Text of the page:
Health benefits of docosahexaenoic acid (DHA)

Docosahexaenoic acid (DHA) is essential for the growth and functional development of the brain in infants. DHA is also required for maintenance of normal brain function in adults. The inclusion of plentiful DHA in the diet improves learning ability, whereas deficiencies of DHA are associated with deficits in learning. DHA is taken up by the brain in preference to other fatty acids.

The turnover of DHA in the brain is very fast, more so than is generally realized. The visual acuity of healthy, full-term, formula-fed infants is increased when their formula includes DHA. During the last 50 years, many infants have been fed formula diets lacking DHA and other omega-3 fatty acids. DHA deficiencies are associated with foetal alcohol syndrome, attention deficit hyperactivity disorder, cystic fibrosis, phenylketonuria, unipolar depression, aggressive hostility, and adrenoleukodystrophy. Decreases in DHA in the brain are associated with cognitive decline during aging and with onset of sporadic Alzheimer disease. The leading cause of death in western nations is cardiovascular disease.

Epidemiological studies have shown a strong correlation between fish consumption and reduction in sudden death from myocardial infarction. The reduction is approximately 50% with 200 mg day(-1)of DHA from fish. DHA is the active component in fish. Not only does fish oil reduce triglycerides in the blood and decrease thrombosis, but it also prevents cardiac arrhythmias. The association of DHA deficiency with depression is the reason for the robust positive correlation between depression and myocardial infarction. Patients with cardiovascular disease or Type II diabetes are often advised to adopt a low-fat diet with a high proportion of carbohydrate. A study with women shows that this type of diet increases plasma triglycerides and the severity of Type II diabetes and coronary heart disease. DHA is present in fatty fish (salmon, tuna, mackerel) and mother's milk.

DHA is present at low levels in meat and eggs, but is not usually present in infant formulas. EPA, another long-chain n-3 fatty acid, is also present in fatty fish. The shorter chain n-3 fatty acid, alpha-linolenic acid, is not converted very well to DHA in man. These longchain n-3 fatty acids (also known as omega-3 fatty acids) are now becoming available in some foods, especially infant formula and eggs in Europe and Japan.

Fish oil decreases the proliferation of tumour cells, whereas arachidonic acid, a longchain n-6 fatty acid, increases their proliferation. These opposite effects are also seen with inflammation, particularly with rheumatoid arthritis, and with asthma. DHA has a positive effect on diseases such as hypertension, arthritis, atherosclerosis, depression, adult-onset diabetes mellitus, myocardial infarction, thrombosis, and some cancers.

http://www.ncbi.nlm.nih.gov/entrez/query.fcgi?cmd=Retrieve&db=PubMed&list_uids=10479465&dopt=Citation  

 

Dietary fish oil and olive oil supplementation in patients with rheumatoid arthritis. Clinical and immunologic effects. 

Forty-nine patients with active rheumatoid arthritis completed a 24-week, prospective, double-blind, randomized study of dietary supplementation with 2 different dosages of fish oil and 1 dosage of olive oil. Clinical evaluations were performed at baseline and every 6 weeks thereafter, and immunologic variables were measured at baseline and after 24 weeks of study. The 3 groups of patients were matched for age, sex, disease severity, and use of disease-modifying antirheumatic drugs (DMARDs). Subjects continued receiving DMARDs and other background medications without change during the study.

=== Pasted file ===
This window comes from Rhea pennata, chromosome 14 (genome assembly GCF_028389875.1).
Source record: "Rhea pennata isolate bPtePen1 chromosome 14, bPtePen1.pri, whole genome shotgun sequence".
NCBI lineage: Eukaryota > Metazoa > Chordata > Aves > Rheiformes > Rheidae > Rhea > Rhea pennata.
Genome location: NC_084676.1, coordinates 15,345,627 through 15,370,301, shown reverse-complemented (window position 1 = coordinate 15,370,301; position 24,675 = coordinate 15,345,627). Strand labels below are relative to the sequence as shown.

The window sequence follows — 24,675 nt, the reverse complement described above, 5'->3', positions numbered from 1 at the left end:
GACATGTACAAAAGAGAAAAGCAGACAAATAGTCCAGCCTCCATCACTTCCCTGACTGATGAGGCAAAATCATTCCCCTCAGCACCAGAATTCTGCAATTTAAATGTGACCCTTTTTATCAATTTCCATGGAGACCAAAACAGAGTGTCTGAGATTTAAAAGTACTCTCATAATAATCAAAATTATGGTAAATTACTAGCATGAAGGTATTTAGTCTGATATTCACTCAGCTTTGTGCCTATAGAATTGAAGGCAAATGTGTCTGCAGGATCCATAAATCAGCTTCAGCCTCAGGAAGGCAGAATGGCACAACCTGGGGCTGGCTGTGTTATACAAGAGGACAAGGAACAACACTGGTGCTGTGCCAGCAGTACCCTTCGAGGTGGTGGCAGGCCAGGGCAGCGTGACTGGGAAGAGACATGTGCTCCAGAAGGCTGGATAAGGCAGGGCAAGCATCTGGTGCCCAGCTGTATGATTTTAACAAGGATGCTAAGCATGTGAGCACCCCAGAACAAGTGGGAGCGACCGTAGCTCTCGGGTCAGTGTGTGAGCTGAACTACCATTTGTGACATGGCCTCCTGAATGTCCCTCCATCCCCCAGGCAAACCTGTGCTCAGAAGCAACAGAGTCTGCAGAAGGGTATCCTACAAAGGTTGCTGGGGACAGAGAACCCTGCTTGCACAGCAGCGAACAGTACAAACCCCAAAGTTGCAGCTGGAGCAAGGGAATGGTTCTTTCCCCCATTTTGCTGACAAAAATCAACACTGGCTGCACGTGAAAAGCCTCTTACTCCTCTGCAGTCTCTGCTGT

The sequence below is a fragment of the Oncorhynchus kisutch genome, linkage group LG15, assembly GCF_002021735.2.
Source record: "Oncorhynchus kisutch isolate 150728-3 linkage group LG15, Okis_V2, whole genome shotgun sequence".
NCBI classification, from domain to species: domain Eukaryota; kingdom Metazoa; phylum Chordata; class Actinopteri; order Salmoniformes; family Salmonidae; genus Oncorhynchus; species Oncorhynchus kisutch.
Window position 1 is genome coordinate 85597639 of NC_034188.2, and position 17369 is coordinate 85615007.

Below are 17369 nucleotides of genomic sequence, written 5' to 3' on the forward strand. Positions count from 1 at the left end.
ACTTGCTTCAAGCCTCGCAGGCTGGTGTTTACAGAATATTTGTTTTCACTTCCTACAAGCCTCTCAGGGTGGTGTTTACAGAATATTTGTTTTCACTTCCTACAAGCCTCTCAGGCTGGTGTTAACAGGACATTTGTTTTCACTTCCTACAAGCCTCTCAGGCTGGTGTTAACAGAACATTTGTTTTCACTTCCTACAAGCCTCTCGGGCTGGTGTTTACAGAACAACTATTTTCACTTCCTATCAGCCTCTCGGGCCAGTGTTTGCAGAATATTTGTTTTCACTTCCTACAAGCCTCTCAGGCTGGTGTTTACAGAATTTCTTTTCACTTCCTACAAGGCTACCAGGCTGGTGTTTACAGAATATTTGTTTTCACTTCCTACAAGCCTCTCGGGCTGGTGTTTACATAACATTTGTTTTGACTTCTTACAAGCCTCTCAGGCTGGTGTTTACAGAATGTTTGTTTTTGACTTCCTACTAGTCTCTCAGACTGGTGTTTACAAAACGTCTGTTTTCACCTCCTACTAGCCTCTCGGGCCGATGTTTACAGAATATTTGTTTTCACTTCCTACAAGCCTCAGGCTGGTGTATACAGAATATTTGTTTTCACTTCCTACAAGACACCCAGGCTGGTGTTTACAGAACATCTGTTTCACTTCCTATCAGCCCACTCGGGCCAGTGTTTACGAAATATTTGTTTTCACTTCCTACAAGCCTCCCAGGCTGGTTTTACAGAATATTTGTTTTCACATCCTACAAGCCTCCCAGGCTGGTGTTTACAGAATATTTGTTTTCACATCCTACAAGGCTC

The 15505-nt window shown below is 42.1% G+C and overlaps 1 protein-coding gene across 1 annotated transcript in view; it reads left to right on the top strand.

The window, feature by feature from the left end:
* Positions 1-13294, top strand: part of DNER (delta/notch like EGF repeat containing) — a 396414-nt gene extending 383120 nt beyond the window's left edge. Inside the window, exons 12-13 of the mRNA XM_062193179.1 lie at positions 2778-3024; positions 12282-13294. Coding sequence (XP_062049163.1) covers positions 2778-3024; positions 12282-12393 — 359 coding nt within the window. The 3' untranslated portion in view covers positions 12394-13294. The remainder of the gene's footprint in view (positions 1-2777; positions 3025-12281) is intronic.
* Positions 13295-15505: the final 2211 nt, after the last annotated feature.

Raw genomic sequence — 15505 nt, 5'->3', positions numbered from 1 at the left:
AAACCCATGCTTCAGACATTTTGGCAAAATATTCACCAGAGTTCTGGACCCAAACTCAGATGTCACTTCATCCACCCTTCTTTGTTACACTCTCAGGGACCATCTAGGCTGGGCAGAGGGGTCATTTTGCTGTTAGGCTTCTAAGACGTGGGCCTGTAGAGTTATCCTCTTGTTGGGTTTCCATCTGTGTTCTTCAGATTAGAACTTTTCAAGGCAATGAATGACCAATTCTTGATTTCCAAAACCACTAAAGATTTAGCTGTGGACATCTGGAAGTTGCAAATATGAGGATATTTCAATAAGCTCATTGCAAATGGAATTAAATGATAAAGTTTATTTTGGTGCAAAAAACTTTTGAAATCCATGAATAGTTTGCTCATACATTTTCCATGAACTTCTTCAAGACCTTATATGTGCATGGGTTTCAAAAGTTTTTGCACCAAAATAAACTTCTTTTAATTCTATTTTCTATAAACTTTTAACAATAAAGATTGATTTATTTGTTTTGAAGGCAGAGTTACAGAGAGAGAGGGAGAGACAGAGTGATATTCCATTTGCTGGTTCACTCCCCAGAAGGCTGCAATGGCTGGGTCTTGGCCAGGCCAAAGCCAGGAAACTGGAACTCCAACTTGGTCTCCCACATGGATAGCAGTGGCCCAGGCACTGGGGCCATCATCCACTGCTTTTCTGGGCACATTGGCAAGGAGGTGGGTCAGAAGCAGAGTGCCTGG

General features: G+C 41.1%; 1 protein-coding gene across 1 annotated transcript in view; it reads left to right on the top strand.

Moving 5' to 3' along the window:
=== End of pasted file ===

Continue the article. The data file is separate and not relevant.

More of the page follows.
Twenty patients consumed daily dietary supplements of n3 fatty acids containing 27 mg/kg eicosapentaenoic acid (EPA) and 18 mg/kg docosahexaenoic acid (DHA) (low dose), 17 patients ingested 54 mg/kg EPA and 36 mg/kg DHA (high dose), and 12 patients ingested olive oil capsules containing 6.8 gm of oleic acid. Significant improvements from baseline in the number of tender joints were noted in the low-dose group at week 24 (P = 0.05) and in the high-dose group at week 18 (P = 0.04) and 24 (P = 0.02). Significant decreases from baseline in the number of swollen joints were noted in the low-dose group at weeks 12 (P = 0.003), 18 (P = 0.002), and 24 (P = 0.001) and in the high-dose group at weeks 12 (P = 0.0001), 18 (P = 0.008), and 24 (P = 0.02). A total of 5 of 45 clinical measures were significantly changed from baseline in the olive oil group, 8 of 45 in the low-dose fish oil group, and 21 of 45 in the high-dose fish oil group during the study (P = 0.0002).

Neutrophil leukotriene B4 production decreased by 19% from baseline in the low-dose fish oil group (P = 0.0003) and 20% in the high-dose group (P = 0.03), while macrophage interleukin-1 production decreased by 38.5% in the olive oil group (P not significant), 40.6% in the low-dose group (P = 0.06), and 54.7% in the high-dose group (P = 0.0005). Tritiated thymidine incorporation in peripheral blood mononuclear cells after stimulation with concanavalin A increased significantly in all 3 groups after 24 weeks, compared with baseline values.

We conclude that the clinical benefits of dietary supplementation with omega-3 fatty acids are more commonly observed in patients consuming higher dosages of fish oil for time intervals that are longer than those previously studied. Dietary supplementation with olive oil is also associated with certain changes in immune function, which require further investigation. 

http://www.ncbi.nlm.nih.gov/entrez/query.fcgi?cmd=Retrieve&db=PubMed&list_uids=2363736&dopt=Abstract